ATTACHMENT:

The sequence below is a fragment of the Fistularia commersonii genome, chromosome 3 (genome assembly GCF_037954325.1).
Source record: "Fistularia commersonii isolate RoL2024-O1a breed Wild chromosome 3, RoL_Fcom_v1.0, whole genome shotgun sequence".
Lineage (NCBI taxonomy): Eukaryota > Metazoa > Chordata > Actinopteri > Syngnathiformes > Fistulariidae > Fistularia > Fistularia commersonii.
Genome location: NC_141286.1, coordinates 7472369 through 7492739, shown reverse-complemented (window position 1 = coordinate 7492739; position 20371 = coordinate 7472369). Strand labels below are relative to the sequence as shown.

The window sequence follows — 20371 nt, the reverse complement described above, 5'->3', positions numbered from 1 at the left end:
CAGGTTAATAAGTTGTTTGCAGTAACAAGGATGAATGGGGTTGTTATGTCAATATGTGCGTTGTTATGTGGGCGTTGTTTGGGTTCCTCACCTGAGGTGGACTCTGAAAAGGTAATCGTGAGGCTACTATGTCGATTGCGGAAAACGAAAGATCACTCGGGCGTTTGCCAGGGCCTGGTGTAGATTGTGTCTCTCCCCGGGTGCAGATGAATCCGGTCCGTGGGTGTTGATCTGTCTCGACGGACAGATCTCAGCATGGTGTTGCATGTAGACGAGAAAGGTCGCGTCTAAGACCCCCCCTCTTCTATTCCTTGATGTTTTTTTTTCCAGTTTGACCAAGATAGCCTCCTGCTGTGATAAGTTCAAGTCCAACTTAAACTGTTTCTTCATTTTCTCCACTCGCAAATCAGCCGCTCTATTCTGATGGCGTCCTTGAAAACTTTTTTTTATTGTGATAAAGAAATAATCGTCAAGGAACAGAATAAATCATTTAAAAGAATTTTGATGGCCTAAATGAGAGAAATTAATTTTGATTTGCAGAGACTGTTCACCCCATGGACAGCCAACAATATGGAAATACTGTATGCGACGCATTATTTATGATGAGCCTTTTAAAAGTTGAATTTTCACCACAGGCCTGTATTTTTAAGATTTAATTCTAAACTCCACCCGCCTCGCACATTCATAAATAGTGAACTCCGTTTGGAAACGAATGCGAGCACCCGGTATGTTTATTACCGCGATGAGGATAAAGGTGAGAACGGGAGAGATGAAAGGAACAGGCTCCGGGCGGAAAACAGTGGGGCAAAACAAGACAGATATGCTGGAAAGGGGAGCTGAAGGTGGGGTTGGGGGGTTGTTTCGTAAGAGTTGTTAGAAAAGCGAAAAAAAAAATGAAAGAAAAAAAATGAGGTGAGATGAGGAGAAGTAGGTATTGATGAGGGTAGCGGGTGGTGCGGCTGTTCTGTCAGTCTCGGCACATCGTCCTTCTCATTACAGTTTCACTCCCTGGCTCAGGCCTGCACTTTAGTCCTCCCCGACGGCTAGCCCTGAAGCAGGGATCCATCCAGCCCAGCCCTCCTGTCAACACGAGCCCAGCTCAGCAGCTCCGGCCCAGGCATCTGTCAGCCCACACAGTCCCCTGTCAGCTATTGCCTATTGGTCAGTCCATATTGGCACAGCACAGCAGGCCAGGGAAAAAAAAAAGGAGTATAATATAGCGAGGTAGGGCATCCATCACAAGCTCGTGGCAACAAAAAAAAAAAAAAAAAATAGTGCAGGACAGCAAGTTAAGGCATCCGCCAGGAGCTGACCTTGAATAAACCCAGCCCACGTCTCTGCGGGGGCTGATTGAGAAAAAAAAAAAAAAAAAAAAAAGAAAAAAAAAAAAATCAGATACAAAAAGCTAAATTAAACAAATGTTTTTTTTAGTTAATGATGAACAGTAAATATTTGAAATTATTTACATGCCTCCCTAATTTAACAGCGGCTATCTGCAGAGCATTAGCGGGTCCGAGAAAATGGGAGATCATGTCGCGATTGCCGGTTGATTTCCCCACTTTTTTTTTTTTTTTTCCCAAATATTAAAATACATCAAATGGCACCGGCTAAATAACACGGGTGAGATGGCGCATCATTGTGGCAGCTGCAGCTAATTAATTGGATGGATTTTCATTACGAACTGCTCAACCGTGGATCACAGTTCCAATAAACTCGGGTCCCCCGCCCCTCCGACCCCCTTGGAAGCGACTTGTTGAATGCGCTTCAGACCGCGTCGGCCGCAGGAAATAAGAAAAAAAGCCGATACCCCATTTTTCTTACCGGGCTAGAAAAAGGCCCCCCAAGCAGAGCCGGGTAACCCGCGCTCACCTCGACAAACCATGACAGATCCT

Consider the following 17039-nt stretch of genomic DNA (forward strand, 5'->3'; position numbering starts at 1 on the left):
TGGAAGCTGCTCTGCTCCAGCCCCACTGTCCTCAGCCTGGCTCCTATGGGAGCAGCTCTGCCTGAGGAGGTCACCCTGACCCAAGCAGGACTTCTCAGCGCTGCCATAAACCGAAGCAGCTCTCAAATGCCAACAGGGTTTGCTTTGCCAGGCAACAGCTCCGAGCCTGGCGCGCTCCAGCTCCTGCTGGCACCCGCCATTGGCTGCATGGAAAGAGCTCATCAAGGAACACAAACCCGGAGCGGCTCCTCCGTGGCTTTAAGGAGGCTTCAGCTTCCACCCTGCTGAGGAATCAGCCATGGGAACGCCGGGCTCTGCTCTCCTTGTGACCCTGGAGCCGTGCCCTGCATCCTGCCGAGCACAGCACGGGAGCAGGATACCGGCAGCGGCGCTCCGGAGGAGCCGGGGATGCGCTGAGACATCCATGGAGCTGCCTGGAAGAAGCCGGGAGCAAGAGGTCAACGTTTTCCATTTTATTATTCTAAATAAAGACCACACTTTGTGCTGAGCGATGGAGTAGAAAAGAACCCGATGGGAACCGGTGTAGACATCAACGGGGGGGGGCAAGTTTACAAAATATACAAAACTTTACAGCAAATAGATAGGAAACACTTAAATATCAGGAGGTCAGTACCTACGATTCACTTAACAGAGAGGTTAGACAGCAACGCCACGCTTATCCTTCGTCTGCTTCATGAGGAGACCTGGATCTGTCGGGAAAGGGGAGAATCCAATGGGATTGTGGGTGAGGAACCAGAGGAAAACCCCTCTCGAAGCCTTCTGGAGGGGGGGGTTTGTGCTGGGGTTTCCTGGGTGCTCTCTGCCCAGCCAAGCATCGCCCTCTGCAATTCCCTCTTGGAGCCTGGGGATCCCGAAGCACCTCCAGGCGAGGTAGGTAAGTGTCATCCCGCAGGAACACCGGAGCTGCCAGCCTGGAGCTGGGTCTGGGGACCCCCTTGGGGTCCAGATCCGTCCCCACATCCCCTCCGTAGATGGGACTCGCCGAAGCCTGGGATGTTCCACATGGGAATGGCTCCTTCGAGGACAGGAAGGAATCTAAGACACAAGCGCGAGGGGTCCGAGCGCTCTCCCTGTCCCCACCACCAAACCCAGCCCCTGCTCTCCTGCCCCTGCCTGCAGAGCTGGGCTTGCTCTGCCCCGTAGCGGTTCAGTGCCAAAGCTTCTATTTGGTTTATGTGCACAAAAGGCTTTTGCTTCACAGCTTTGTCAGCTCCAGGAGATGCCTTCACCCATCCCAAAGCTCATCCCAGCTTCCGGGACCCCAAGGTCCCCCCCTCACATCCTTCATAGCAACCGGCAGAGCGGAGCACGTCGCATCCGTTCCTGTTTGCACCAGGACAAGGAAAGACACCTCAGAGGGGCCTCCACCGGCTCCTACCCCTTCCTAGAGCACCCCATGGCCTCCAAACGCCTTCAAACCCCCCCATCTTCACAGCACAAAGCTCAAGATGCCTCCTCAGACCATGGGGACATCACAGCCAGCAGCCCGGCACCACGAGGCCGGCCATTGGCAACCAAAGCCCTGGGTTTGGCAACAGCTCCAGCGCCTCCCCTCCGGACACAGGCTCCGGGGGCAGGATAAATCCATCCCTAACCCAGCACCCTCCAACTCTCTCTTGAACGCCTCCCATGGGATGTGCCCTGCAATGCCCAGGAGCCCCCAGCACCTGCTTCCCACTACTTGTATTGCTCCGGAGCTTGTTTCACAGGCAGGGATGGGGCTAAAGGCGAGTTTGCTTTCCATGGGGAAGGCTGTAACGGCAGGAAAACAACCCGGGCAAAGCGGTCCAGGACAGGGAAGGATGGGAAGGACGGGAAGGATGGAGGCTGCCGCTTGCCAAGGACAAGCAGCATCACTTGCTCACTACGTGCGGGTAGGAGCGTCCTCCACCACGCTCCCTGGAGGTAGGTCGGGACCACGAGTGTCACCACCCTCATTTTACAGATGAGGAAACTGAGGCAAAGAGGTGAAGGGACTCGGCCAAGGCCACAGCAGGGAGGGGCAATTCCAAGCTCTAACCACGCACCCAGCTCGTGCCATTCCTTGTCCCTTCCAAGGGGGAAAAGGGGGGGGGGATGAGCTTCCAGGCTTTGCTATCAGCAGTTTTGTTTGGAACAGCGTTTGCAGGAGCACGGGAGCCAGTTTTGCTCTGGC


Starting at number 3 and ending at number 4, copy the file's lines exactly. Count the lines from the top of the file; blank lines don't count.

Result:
Lineage (NCBI taxonomy): Eukaryota > Metazoa > Chordata > Actinopteri > Syngnathiformes > Fistulariidae > Fistularia > Fistularia commersonii.
Genome location: NC_141286.1, coordinates 7472369 through 7492739, shown reverse-complemented (window position 1 = coordinate 7492739; position 20371 = coordinate 7472369). Strand labels below are relative to the sequence as shown.